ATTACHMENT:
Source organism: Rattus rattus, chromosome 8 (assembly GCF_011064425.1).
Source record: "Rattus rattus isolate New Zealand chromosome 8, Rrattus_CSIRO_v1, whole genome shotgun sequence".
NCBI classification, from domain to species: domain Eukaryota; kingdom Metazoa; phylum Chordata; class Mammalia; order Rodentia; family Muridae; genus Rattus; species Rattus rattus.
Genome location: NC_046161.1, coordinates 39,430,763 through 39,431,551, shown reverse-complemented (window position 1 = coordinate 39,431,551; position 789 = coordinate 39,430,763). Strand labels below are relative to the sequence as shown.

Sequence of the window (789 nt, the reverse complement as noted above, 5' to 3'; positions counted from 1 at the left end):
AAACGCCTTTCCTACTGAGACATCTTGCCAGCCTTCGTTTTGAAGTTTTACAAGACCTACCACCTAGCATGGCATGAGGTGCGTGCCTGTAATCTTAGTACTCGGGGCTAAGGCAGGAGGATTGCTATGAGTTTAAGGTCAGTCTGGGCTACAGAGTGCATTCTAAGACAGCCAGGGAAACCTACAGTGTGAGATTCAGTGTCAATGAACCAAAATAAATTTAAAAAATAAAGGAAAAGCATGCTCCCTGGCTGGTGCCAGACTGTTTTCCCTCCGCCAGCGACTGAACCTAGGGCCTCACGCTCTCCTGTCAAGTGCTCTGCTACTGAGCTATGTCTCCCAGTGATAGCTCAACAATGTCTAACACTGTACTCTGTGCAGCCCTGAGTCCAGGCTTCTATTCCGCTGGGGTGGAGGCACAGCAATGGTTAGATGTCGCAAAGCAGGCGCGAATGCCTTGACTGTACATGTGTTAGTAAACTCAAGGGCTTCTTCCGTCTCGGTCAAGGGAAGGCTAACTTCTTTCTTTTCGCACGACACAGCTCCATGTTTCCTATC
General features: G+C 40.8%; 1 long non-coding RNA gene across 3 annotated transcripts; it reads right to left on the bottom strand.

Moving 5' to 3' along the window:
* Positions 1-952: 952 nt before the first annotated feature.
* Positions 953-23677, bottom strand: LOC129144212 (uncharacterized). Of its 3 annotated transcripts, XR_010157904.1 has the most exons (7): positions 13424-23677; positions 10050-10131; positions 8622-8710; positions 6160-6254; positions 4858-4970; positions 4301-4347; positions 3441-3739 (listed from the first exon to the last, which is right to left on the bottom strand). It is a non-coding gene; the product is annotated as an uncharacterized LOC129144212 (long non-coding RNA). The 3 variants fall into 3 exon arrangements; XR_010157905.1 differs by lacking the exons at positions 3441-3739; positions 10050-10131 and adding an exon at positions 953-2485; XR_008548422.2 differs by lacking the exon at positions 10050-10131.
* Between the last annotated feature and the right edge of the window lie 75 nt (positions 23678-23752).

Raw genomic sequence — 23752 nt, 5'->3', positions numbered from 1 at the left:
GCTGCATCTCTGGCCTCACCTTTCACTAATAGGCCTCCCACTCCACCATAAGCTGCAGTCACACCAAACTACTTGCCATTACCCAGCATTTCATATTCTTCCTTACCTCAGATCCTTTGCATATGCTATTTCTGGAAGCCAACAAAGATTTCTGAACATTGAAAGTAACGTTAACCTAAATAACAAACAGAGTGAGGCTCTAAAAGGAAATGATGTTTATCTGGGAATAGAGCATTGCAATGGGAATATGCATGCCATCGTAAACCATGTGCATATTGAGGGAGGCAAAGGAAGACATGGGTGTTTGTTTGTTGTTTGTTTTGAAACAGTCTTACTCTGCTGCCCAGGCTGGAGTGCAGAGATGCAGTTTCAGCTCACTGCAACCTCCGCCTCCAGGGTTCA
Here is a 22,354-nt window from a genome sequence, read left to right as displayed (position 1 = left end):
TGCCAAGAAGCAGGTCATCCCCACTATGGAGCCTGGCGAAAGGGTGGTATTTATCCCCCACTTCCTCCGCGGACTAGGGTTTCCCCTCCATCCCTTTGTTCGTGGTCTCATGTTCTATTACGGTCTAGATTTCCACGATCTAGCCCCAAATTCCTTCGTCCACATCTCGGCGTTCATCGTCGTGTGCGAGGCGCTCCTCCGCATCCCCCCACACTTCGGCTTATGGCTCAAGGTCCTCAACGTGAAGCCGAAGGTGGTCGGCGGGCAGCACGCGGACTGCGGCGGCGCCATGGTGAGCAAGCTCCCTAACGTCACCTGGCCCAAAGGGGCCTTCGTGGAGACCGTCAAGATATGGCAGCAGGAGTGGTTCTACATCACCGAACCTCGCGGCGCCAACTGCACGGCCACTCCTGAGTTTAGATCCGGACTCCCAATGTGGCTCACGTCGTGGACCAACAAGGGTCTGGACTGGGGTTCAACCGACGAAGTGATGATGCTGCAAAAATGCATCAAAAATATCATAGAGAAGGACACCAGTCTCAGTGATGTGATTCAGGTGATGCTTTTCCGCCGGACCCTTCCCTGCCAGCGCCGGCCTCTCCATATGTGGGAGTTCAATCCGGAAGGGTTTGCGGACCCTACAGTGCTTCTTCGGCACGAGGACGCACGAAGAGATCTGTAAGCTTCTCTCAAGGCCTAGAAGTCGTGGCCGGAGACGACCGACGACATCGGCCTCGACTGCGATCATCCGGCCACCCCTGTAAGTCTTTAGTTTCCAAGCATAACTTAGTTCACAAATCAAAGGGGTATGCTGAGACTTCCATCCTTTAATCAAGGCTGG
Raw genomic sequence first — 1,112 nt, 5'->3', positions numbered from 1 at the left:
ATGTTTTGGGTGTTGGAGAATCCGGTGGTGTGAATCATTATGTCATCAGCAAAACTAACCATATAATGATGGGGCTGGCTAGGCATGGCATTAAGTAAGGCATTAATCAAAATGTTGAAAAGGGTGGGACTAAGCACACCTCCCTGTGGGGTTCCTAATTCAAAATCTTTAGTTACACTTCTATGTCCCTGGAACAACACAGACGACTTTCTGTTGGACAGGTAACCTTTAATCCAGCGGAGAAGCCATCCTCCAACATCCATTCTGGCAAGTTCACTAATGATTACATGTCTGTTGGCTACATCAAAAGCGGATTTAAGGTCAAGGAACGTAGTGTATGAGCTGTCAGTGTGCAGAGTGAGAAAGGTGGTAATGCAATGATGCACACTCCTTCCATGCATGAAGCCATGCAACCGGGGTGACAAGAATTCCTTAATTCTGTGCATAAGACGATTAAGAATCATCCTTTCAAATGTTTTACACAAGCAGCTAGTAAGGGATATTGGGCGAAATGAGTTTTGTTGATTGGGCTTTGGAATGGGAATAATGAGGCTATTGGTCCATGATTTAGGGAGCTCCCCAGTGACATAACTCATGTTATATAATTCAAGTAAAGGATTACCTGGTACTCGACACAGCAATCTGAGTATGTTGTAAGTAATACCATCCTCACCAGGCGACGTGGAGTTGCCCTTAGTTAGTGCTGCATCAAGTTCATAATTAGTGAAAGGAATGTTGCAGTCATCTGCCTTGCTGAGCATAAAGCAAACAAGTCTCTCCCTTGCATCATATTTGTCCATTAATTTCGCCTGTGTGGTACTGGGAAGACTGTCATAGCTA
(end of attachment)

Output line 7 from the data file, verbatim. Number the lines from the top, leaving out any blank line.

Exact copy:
General features: G+C 40.8%; 1 long non-coding RNA gene across 3 annotated transcripts; it reads right to left on the bottom strand.